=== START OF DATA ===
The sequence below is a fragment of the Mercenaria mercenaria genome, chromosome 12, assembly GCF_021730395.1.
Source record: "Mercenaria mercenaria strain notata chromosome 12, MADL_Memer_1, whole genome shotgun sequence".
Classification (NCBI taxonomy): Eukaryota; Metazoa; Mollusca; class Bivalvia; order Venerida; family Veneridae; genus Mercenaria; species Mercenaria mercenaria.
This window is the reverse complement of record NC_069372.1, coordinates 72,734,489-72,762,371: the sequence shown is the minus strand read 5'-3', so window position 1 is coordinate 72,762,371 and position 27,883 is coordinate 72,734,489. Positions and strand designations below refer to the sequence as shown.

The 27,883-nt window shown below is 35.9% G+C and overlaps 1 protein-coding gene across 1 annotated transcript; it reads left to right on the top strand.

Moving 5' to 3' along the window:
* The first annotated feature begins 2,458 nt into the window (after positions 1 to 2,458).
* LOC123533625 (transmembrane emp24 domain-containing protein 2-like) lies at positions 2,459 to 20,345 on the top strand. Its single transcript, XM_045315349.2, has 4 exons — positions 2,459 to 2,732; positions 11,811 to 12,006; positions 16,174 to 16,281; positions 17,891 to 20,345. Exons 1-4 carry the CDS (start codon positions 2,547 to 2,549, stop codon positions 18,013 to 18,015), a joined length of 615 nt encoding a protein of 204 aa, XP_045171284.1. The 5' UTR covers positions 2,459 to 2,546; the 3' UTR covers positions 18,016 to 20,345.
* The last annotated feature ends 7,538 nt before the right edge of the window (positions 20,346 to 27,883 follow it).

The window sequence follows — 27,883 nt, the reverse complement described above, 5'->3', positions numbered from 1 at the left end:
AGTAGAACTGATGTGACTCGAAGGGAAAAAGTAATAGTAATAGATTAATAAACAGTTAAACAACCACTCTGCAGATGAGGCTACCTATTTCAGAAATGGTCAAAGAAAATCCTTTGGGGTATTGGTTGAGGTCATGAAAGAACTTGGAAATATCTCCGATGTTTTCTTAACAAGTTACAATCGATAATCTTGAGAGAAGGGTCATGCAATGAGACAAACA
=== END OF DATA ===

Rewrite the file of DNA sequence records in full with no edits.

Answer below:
The sequence below is a fragment of the Mercenaria mercenaria genome, chromosome 12, assembly GCF_021730395.1.
Source record: "Mercenaria mercenaria strain notata chromosome 12, MADL_Memer_1, whole genome shotgun sequence".
Classification (NCBI taxonomy): Eukaryota; Metazoa; Mollusca; class Bivalvia; order Venerida; family Veneridae; genus Mercenaria; species Mercenaria mercenaria.
This window is the reverse complement of record NC_069372.1, coordinates 72,734,489-72,762,371: the sequence shown is the minus strand read 5'-3', so window position 1 is coordinate 72,762,371 and position 27,883 is coordinate 72,734,489. Positions and strand designations below refer to the sequence as shown.

The 27,883-nt window shown below is 35.9% G+C and overlaps 1 protein-coding gene across 1 annotated transcript; it reads left to right on the top strand.

Moving 5' to 3' along the window:
* The first annotated feature begins 2,458 nt into the window (after positions 1 to 2,458).
* LOC123533625 (transmembrane emp24 domain-containing protein 2-like) lies at positions 2,459 to 20,345 on the top strand. Its single transcript, XM_045315349.2, has 4 exons — positions 2,459 to 2,732; positions 11,811 to 12,006; positions 16,174 to 16,281; positions 17,891 to 20,345. Exons 1-4 carry the CDS (start codon positions 2,547 to 2,549, stop codon positions 18,013 to 18,015), a joined length of 615 nt encoding a protein of 204 aa, XP_045171284.1. The 5' UTR covers positions 2,459 to 2,546; the 3' UTR covers positions 18,016 to 20,345.
* The last annotated feature ends 7,538 nt before the right edge of the window (positions 20,346 to 27,883 follow it).

The window sequence follows — 27,883 nt, the reverse complement described above, 5'->3', positions numbered from 1 at the left end:
AGTAGAACTGATGTGACTCGAAGGGAAAAAGTAATAGTAATAGATTAATAAACAGTTAAACAACCACTCTGCAGATGAGGCTACCTATTTCAGAAATGGTCAAAGAAAATCCTTTGGGGTATTGGTTGAGGTCATGAAAGAACTTGGAAATATCTCCGATGTTTTCTTAACAAGTTACAATCGATAATCTTGAGAGAAGGGTCATGCAATGAGACAAACA